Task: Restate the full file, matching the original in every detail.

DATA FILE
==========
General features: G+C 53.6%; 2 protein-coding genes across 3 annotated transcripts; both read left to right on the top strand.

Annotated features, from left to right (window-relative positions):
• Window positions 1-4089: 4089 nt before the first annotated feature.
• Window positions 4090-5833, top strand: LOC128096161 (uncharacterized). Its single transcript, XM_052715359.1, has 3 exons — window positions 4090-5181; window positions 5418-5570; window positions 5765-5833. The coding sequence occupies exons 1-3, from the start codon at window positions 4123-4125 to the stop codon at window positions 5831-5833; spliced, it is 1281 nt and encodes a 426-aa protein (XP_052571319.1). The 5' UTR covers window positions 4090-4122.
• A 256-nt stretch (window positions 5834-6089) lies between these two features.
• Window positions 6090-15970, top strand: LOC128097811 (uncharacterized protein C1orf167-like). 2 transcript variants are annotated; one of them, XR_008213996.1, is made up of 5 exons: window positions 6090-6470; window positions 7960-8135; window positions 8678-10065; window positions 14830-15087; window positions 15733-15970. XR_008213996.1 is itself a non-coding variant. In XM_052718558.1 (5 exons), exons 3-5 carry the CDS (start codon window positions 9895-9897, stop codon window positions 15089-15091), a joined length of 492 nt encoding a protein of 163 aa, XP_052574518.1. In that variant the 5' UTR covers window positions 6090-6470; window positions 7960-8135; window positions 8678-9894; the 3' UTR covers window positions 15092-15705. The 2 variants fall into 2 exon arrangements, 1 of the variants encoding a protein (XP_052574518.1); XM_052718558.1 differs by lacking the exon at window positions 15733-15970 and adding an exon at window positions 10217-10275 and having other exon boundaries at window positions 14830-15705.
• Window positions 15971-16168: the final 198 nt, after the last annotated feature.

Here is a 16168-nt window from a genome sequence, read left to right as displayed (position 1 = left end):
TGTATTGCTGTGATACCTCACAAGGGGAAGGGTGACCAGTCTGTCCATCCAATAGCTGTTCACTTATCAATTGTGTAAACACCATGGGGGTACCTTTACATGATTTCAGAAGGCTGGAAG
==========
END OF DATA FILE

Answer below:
General features: G+C 53.6%; 2 protein-coding genes across 3 annotated transcripts; both read left to right on the top strand.

Annotated features, from left to right (window-relative positions):
• Window positions 1-4089: 4089 nt before the first annotated feature.
• Window positions 4090-5833, top strand: LOC128096161 (uncharacterized). Its single transcript, XM_052715359.1, has 3 exons — window positions 4090-5181; window positions 5418-5570; window positions 5765-5833. The coding sequence occupies exons 1-3, from the start codon at window positions 4123-4125 to the stop codon at window positions 5831-5833; spliced, it is 1281 nt and encodes a 426-aa protein (XP_052571319.1). The 5' UTR covers window positions 4090-4122.
• A 256-nt stretch (window positions 5834-6089) lies between these two features.
• Window positions 6090-15970, top strand: LOC128097811 (uncharacterized protein C1orf167-like). 2 transcript variants are annotated; one of them, XR_008213996.1, is made up of 5 exons: window positions 6090-6470; window positions 7960-8135; window positions 8678-10065; window positions 14830-15087; window positions 15733-15970. XR_008213996.1 is itself a non-coding variant. In XM_052718558.1 (5 exons), exons 3-5 carry the CDS (start codon window positions 9895-9897, stop codon window positions 15089-15091), a joined length of 492 nt encoding a protein of 163 aa, XP_052574518.1. In that variant the 5' UTR covers window positions 6090-6470; window positions 7960-8135; window positions 8678-9894; the 3' UTR covers window positions 15092-15705. The 2 variants fall into 2 exon arrangements, 1 of the variants encoding a protein (XP_052574518.1); XM_052718558.1 differs by lacking the exon at window positions 15733-15970 and adding an exon at window positions 10217-10275 and having other exon boundaries at window positions 14830-15705.
• Window positions 15971-16168: the final 198 nt, after the last annotated feature.

Here is a 16168-nt window from a genome sequence, read left to right as displayed (position 1 = left end):
TGTATTGCTGTGATACCTCACAAGGGGAAGGGTGACCAGTCTGTCCATCCAATAGCTGTTCACTTATCAATTGTGTAAACACCATGGGGGTACCTTTACATGATTTCAGAAGGCTGGAAG